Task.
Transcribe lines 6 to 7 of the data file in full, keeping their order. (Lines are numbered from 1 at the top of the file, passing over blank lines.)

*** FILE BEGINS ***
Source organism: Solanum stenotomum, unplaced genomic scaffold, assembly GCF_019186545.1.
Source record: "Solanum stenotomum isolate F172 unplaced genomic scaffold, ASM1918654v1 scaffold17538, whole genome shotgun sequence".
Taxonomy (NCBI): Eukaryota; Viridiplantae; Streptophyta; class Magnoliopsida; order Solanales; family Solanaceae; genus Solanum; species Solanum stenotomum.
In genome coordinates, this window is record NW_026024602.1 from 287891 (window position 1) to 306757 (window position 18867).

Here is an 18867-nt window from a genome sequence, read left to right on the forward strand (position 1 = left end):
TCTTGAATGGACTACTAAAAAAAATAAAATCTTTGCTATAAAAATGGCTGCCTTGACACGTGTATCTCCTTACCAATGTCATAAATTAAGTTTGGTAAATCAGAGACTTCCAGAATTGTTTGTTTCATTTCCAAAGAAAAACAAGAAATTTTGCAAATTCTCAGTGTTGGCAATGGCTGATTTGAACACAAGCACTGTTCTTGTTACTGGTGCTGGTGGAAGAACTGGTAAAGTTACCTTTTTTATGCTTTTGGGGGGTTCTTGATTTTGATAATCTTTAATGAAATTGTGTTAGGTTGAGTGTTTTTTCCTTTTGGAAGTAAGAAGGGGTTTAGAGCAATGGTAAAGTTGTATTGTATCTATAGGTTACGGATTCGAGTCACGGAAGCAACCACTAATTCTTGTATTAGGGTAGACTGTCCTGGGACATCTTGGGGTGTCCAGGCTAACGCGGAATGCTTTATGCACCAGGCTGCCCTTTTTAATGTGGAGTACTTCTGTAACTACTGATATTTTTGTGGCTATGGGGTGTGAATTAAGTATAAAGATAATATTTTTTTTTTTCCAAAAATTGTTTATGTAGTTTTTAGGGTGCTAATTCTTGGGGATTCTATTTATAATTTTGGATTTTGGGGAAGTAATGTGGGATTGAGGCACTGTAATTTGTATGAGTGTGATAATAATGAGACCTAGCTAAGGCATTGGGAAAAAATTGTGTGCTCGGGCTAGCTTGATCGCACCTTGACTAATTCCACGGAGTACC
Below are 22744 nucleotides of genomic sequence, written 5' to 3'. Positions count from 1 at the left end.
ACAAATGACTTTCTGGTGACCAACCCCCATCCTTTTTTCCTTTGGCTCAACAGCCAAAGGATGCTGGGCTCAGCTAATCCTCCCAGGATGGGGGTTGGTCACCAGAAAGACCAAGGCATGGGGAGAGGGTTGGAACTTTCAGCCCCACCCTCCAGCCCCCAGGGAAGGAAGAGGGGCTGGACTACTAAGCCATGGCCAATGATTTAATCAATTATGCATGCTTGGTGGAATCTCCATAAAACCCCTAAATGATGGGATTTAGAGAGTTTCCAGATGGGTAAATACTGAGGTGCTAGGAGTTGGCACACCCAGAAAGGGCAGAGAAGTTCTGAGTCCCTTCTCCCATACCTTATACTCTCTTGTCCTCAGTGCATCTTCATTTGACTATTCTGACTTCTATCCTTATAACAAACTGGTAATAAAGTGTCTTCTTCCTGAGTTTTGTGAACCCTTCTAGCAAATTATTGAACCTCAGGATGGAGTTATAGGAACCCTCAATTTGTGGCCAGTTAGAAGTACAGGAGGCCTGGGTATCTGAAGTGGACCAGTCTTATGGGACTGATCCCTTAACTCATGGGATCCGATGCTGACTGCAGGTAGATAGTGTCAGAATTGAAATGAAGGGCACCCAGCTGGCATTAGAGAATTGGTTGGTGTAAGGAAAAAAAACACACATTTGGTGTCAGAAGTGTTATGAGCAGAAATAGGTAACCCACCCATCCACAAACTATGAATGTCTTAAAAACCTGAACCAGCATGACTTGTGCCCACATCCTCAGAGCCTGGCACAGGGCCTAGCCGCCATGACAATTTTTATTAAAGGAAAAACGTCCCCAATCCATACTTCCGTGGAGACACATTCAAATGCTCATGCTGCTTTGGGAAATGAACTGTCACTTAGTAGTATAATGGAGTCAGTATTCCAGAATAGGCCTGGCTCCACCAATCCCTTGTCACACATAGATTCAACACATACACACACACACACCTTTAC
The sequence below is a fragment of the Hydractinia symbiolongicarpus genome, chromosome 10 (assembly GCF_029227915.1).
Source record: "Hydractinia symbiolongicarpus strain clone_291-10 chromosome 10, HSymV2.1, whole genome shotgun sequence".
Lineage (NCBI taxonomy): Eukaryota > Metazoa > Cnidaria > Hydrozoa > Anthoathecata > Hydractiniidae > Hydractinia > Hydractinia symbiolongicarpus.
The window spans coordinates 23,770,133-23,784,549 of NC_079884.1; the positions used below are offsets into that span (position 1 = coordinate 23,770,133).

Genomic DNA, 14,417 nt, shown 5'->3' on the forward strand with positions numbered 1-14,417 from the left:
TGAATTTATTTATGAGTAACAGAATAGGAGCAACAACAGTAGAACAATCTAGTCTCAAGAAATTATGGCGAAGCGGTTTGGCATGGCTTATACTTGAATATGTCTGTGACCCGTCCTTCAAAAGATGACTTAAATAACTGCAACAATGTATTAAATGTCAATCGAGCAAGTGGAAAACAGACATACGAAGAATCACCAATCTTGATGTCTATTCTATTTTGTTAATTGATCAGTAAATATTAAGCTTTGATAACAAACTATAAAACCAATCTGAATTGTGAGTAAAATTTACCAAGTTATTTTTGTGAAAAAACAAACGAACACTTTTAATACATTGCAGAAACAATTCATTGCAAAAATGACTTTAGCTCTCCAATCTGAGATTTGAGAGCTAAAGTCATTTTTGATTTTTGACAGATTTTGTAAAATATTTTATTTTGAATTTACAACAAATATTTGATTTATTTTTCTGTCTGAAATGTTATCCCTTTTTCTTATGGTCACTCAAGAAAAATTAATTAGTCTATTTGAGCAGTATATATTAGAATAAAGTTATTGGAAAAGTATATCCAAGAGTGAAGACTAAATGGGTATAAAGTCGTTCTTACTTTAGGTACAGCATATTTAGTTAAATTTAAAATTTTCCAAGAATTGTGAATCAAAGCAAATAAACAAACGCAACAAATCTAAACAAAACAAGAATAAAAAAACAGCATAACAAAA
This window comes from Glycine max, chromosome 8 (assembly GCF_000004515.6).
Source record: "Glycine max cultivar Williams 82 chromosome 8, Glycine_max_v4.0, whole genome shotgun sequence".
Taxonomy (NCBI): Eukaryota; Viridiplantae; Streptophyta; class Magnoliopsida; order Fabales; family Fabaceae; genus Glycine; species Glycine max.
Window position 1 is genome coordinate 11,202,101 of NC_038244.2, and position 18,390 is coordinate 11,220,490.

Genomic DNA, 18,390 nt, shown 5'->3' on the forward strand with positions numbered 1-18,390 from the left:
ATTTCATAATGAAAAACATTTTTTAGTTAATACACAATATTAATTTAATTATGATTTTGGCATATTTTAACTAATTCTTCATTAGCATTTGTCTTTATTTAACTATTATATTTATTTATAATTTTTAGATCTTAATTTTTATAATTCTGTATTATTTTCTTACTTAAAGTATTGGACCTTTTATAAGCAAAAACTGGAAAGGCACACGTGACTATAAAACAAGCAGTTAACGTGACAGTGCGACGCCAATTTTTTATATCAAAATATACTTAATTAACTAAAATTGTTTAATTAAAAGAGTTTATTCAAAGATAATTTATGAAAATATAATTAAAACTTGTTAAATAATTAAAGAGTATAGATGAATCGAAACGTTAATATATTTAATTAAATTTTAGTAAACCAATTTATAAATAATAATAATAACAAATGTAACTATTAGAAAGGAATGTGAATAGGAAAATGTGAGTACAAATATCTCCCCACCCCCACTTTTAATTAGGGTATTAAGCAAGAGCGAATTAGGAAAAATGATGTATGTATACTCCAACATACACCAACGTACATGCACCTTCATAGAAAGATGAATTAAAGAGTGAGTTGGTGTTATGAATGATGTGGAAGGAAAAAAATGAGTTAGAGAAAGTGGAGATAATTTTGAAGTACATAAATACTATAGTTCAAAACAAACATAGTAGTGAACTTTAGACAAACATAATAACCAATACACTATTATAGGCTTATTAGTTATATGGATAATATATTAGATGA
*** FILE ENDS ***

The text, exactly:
TCTTGAATGGACTACTAAAAAAAATAAAATCTTTGCTATAAAAATGGCTGCCTTGACACGTGTATCTCCTTACCAATGTCATAAATTAAGTTTGGTAAATCAGAGACTTCCAGAATTGTTTGTTTCATTTCCAAAGAAAAACAAGAAATTTTGCAAATTCTCAGTGTTGGCAATGGCTGATTTGAACACAAGCACTGTTCTTGTTACTGGTGCTGGTGGAAGAACTGGTAAAGTTACCTTTTTTATGCTTTTGGGGGGTTCTTGATTTTGATAATCTTTAATGAAATTGTGTTAGGTTGAGTGTTTTTTCCTTTTGGAAGTAAGAAGGGGTTTAGAGCAATGGTAAAGTTGTATTGTATCTATAGGTTACGGATTCGAGTCACGGAAGCAACCACTAATTCTTGTATTAGGGTAGACTGTCCTGGGACATCTTGGGGTGTCCAGGCTAACGCGGAATGCTTTATGCACCAGGCTGCCCTTTTTAATGTGGAGTACTTCTGTAACTACTGATATTTTTGTGGCTATGGGGTGTGAATTAAGTATAAAGATAATATTTTTTTTTTTCCAAAAATTGTTTATGTAGTTTTTAGGGTGCTAATTCTTGGGGATTCTATTTATAATTTTGGATTTTGGGGAAGTAATGTGGGATTGAGGCACTGTAATTTGTATGAGTGTGATAATAATGAGACCTAGCTAAGGCATTGGGAAAAAATTGTGTGCTCGGGCTAGCTTGATCGCACCTTGACTAATTCCACGGAGTACC
Below are 22744 nucleotides of genomic sequence, written 5' to 3'. Positions count from 1 at the left end.